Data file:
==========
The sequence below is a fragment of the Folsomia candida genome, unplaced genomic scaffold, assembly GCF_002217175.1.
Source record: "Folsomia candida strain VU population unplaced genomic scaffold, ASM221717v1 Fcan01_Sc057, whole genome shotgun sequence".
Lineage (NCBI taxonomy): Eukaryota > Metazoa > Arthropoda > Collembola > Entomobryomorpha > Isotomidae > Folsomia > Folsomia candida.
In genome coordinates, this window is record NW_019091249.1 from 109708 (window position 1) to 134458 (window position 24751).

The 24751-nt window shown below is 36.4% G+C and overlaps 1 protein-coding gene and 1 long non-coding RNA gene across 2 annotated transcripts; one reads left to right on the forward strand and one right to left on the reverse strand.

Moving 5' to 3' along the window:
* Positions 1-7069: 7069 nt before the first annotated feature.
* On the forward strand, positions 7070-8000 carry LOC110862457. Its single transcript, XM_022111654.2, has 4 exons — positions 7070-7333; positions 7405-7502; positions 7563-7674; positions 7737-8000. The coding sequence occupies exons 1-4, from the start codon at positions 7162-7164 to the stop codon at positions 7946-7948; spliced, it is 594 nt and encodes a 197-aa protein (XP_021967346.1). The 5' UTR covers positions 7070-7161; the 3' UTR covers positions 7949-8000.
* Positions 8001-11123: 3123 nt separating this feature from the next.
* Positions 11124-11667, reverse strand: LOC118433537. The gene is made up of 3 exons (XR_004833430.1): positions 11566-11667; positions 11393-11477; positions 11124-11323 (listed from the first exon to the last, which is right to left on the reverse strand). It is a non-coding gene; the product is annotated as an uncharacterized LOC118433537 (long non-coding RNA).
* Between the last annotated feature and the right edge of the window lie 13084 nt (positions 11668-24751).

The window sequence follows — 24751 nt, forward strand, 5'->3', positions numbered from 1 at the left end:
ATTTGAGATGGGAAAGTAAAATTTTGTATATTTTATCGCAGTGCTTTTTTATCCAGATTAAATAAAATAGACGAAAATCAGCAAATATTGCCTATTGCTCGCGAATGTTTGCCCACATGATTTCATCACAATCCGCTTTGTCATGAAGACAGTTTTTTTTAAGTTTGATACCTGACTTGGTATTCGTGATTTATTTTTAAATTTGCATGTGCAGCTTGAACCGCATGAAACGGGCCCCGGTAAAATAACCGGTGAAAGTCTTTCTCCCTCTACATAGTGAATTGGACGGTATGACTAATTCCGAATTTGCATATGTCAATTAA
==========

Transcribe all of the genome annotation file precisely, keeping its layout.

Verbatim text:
The sequence below is a fragment of the Folsomia candida genome, unplaced genomic scaffold, assembly GCF_002217175.1.
Source record: "Folsomia candida strain VU population unplaced genomic scaffold, ASM221717v1 Fcan01_Sc057, whole genome shotgun sequence".
Lineage (NCBI taxonomy): Eukaryota > Metazoa > Arthropoda > Collembola > Entomobryomorpha > Isotomidae > Folsomia > Folsomia candida.
In genome coordinates, this window is record NW_019091249.1 from 109708 (window position 1) to 134458 (window position 24751).

The 24751-nt window shown below is 36.4% G+C and overlaps 1 protein-coding gene and 1 long non-coding RNA gene across 2 annotated transcripts; one reads left to right on the forward strand and one right to left on the reverse strand.

Moving 5' to 3' along the window:
* Positions 1-7069: 7069 nt before the first annotated feature.
* On the forward strand, positions 7070-8000 carry LOC110862457. Its single transcript, XM_022111654.2, has 4 exons — positions 7070-7333; positions 7405-7502; positions 7563-7674; positions 7737-8000. The coding sequence occupies exons 1-4, from the start codon at positions 7162-7164 to the stop codon at positions 7946-7948; spliced, it is 594 nt and encodes a 197-aa protein (XP_021967346.1). The 5' UTR covers positions 7070-7161; the 3' UTR covers positions 7949-8000.
* Positions 8001-11123: 3123 nt separating this feature from the next.
* Positions 11124-11667, reverse strand: LOC118433537. The gene is made up of 3 exons (XR_004833430.1): positions 11566-11667; positions 11393-11477; positions 11124-11323 (listed from the first exon to the last, which is right to left on the reverse strand). It is a non-coding gene; the product is annotated as an uncharacterized LOC118433537 (long non-coding RNA).
* Between the last annotated feature and the right edge of the window lie 13084 nt (positions 11668-24751).

The window sequence follows — 24751 nt, forward strand, 5'->3', positions numbered from 1 at the left end:
ATTTGAGATGGGAAAGTAAAATTTTGTATATTTTATCGCAGTGCTTTTTTATCCAGATTAAATAAAATAGACGAAAATCAGCAAATATTGCCTATTGCTCGCGAATGTTTGCCCACATGATTTCATCACAATCCGCTTTGTCATGAAGACAGTTTTTTTTAAGTTTGATACCTGACTTGGTATTCGTGATTTATTTTTAAATTTGCATGTGCAGCTTGAACCGCATGAAACGGGCCCCGGTAAAATAACCGGTGAAAGTCTTTCTCCCTCTACATAGTGAATTGGACGGTATGACTAATTCCGAATTTGCATATGTCAATTAA